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How long has he been in ridden work (actual schooling, not just getting used to a rider)? Canter's really hard and the transition from trot to canter takes a lot of balance and strength. Tango (who I think is Ben's 'peer') still finds it quite demanding. Al's approach is to do lots out hacking or in big spaces where they have lots of room and to not push it too hard in the arena until he's more confident. It means his dressage sheets for now are a mix of 8s (walk and trot) and 5s (canter) but he's getting more confident and correct and in a month or so we hope he'll be finding it easy.
 

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See I think I'm over complicating it.... I read a blog the other day about W to C and about essentially focussing an entire schooling session on getting them right, I followed the lesson to a t but all we got was rushing, no matter how many times I corrected and repeated.

Sometimes this can be the problem in itself - if you aren't getting something right and keep correcting to go again, that makes me horse quite worried and stressed. If something doesn't happen the way you wanted, try a couple more times then move on to something else, or find a different way to ask.

Do you jump? Mine used to struggle a bit with getting the correct lead on the right as would get himself in a bit of a tizzy, as it's his weaker rein/side. However, he would get it when he was jumping and stopped concentrating on being corrected continually. So it can be worth asking over poles. I also worked a lot of W-C then too, as he was naturally more forward and anticipating a bit.

Mine has been getting a bit tense in his T-C transitions recently so we've almost gone back a step. I make sure I have a nice forward, soft and energetic trot, then just push it on a little more, outside leg back, bit more inside leg and inside bend, and he pops up into it on his own. That is rather than sitting, which sometimes make mine get a bit tense and rush-y. Doing it while still rising means he doesn't change his trot rhythm or tense, just pops into a nice soft canter. Also, my transitions are worse on the right rein as I am quite weak due to an injury. I honestly look like a different person on each rein! :-0 On the right, I throw my inside rein at him so lose my bend and then get a rubbish transistion. So it's worth thinking about what your body is doing. Are you looking the right way? What are your legs doing? When i am right, my horse is right.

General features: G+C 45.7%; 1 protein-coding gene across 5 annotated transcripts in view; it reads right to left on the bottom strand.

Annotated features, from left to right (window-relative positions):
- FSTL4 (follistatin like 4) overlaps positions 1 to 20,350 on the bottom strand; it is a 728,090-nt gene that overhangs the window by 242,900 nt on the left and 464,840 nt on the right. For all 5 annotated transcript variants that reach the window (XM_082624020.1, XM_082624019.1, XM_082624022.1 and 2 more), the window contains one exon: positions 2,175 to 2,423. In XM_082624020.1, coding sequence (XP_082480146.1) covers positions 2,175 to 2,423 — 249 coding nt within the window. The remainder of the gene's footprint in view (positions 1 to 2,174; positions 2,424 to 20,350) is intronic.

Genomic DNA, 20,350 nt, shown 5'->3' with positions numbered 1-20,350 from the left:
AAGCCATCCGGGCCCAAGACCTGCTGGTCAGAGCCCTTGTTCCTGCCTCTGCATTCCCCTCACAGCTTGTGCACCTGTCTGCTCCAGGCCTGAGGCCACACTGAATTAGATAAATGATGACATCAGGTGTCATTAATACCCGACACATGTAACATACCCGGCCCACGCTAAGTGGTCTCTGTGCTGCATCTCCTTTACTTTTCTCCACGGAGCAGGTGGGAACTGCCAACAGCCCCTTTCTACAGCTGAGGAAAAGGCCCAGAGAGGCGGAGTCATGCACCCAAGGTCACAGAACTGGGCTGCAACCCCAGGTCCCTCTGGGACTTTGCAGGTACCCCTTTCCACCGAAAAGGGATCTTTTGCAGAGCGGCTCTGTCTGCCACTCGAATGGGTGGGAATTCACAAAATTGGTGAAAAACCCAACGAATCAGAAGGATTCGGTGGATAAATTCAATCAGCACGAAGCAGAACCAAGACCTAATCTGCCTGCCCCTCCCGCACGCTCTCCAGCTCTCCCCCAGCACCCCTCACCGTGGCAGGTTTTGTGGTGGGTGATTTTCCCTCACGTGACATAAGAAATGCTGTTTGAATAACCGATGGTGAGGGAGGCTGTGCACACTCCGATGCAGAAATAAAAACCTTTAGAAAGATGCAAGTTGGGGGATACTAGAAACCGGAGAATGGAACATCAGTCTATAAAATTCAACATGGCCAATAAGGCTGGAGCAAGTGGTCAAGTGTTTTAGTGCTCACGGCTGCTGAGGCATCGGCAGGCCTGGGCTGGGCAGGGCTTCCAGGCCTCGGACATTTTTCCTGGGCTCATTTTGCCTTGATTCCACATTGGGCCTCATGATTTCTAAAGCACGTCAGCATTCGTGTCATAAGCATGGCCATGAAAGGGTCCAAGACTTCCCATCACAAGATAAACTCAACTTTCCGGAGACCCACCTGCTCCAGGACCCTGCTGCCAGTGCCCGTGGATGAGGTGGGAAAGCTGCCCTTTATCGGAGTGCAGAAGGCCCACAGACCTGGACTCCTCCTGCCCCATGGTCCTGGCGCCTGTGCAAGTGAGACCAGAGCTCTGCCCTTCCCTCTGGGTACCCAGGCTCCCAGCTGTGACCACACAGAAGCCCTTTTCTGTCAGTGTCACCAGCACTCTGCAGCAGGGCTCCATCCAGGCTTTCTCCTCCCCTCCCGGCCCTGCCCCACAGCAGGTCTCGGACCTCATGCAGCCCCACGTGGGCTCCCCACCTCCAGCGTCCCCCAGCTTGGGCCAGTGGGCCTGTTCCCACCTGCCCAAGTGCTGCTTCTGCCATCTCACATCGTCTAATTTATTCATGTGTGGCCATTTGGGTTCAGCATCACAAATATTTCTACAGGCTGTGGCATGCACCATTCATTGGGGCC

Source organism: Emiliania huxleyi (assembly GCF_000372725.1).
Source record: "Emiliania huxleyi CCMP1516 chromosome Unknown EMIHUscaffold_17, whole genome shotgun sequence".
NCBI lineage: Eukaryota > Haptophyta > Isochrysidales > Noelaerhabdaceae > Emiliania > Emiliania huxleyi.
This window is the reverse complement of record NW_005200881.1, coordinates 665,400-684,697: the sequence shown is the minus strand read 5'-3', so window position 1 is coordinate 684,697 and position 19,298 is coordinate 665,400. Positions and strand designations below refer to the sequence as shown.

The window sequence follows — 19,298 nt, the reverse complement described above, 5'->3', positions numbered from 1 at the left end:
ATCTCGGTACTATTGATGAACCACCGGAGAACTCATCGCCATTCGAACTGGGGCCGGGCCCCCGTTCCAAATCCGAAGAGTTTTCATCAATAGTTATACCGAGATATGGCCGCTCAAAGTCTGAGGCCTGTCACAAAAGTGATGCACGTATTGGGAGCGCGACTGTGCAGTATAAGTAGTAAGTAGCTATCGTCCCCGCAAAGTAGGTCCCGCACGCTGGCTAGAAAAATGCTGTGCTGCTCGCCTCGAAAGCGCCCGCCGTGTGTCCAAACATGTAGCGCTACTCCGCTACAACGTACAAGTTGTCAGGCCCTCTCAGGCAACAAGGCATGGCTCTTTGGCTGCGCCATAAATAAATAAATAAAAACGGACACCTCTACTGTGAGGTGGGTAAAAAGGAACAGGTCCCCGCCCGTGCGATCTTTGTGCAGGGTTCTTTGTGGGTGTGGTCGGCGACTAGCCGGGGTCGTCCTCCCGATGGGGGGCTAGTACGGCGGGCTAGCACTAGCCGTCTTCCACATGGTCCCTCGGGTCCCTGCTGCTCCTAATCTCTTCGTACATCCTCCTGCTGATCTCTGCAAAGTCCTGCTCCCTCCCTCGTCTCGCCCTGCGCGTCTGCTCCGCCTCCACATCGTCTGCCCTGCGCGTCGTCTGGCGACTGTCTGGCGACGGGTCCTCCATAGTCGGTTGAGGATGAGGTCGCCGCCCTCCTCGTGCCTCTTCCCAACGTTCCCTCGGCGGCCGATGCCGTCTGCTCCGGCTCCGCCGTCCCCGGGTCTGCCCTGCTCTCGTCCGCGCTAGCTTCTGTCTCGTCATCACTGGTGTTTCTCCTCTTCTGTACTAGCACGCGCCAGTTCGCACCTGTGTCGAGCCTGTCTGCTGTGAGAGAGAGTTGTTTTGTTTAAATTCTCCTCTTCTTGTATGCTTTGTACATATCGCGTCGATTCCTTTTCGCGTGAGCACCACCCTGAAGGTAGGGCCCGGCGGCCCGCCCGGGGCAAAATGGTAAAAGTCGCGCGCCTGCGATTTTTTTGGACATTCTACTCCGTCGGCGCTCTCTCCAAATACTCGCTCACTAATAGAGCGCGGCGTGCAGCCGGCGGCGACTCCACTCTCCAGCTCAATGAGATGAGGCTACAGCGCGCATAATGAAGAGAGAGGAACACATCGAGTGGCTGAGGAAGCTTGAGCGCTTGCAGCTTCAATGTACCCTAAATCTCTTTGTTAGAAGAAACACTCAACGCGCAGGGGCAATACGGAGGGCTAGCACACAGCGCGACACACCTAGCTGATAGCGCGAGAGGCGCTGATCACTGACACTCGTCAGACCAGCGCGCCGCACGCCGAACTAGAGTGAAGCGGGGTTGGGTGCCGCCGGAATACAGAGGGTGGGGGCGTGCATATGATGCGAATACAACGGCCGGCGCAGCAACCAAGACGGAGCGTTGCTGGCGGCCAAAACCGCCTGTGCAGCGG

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My instructor has me get a good trot on a 20m circle then ask for canter as approaching wall - idea being that he with the wall coming up he will be less inclined to flatten out.
 

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I'm sure this is as much use as a chocolate teapot since I don't 'understand' it to explain it, but my last instructor had me give the canter aid by kind of scooping the inside seat bone in a u shape forwards. I have no idea why this works but my pony now does amazing walk to canter or trot to canter transitions. Perhaps because I think about my seat bone and not my legs I don't get the running trot. He thinks canter instead of go faster. Her way was quite nice, legs off asked for more, legs on asks for collection. It's a pity she also had me fiddling with my hands as the rest of it was a real revelation!
 

BethanT

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Now I know all the basics, sit back, outside leg back, don't rush the trot etc, and I tell myself all of this all the time but trot to canter has never ever been my strength, and I let Ben down, he does the transition but he flattens and then I collect him back.